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Libertarian Justice, Socialist Justice, Welfare Liberal Justice: The Contractarian Perspective, Welfare Liberal Justice: The Utilitarian Perspective

Virtually everyone becomes involved in disputes about justice at some point. Sometimes our involvement in such disputes is rooted in the fact that we believe ourselves to be victims of some form of injustice, such as job discrimination; sometimes our involvement is rooted in the fact that others believe us to be the perpetrators or at least the beneficiaries of some form of injustice affecting them, such as unfair taxing policies. Elimination of the injustice may require drastic reform, or even revolutionary change in the political system, such as took place in the Soviet Union, Eastern Europe, and South Africa. In other cases, redress of the injustice may require only some electoral pressure or administrative decision, such as that required to end a war, for example, the Vietnam War. Whatever the origin and whatever the practical effect, disputes about justice are difficult to avoid, especially when dealing with issues that have widespread social effects like access to employment opportunities, distribution of income, structure of political institutions, and use of the war-making capabilities of a nation.

Reasonable resolutions of such disputes require critical evaluation of the alternative conceptions of justice available to us. Philosophical debate at the beginning of the twenty-first century supports five major conceptions of justice: (1) a libertarian conception, which takes liberty to be the ultimate political ideal; (2) a socialist conception, which takes equality to be the ultimate political ideal; (3) a welfare liberal conception which takes contractual fairness or maximal utility to be the ultimate political ideal; (4) a communitarian conception, which takes the common good to be the ultimate political ideal; and (5) a feminist conception, which takes a gender-free society to be the ultimate political ideal.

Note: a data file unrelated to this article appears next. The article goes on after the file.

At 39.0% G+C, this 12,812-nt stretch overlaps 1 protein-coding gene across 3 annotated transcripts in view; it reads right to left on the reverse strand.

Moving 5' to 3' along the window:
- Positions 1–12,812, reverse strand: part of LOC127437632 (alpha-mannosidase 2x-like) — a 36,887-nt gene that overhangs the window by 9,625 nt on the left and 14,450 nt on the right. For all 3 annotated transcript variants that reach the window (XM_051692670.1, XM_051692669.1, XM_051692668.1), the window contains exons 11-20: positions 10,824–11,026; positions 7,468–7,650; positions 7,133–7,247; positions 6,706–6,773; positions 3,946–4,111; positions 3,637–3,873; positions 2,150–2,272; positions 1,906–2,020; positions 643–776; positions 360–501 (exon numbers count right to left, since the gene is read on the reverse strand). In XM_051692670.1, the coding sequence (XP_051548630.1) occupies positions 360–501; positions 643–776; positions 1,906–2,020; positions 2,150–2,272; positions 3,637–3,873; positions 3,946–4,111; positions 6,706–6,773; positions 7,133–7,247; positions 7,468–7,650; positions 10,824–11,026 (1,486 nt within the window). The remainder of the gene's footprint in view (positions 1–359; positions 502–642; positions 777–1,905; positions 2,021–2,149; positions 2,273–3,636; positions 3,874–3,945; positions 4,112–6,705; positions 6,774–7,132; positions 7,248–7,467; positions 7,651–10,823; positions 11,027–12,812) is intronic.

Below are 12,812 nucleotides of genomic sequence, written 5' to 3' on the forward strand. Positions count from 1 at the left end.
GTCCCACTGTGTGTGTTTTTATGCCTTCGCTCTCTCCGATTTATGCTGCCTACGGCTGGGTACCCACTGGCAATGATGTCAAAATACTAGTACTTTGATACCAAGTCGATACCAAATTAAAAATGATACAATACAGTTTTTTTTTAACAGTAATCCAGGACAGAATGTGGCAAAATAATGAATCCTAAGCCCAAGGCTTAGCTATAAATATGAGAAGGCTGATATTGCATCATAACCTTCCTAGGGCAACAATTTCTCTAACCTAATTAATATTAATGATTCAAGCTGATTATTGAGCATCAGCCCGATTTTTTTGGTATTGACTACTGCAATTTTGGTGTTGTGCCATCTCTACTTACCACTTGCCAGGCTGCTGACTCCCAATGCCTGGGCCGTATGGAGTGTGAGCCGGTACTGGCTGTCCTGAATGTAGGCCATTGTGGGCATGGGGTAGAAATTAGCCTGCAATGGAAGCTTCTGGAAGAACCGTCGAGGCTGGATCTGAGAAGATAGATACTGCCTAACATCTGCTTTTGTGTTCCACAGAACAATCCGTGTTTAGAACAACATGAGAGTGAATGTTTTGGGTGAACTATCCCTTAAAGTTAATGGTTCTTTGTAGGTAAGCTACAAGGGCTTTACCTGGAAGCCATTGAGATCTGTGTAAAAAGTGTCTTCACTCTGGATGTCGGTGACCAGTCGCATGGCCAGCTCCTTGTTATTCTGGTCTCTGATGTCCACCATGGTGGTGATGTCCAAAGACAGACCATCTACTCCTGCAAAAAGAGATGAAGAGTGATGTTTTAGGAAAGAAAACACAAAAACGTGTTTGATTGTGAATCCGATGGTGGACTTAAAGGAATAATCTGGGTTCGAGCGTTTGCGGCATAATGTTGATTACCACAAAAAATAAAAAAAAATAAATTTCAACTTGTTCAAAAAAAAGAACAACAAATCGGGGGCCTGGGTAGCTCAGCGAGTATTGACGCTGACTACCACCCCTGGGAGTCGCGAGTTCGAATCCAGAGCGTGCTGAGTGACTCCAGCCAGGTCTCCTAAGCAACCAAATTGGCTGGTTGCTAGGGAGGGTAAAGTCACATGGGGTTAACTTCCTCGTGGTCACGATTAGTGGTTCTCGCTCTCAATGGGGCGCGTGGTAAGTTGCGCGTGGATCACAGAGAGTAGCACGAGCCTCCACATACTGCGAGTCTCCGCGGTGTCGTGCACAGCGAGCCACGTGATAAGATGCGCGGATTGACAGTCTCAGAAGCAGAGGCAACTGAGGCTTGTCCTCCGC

All of these conceptions of justice have features in common. Each has requirements that belong to the domain of obligation rather than to the domain of charity; differences arise as to where the line between these domains should be drawn. Each is concerned with giving people what they deserve or should rightfully possess; disagreements exist about what those things are. Each is secular rather than religious in character because for justice to be enforceable it must be accessible to all who apply for it; only a conception of justice that is based on secular reason rather than on religious faith could have that accessibility. Each is thought to apply cross-culturally in virtue of its being accessible to everyone on the basis of reason alone. These common features constitute a generally accepted core definition of justice. What we need to do, however, is examine that part of each of these conceptions of justice over which there is serious disagreement in order to determine which, if any, is most defensible.

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Science EncyclopediaScience & Philosophy: Intuitionist logic to Kabbalah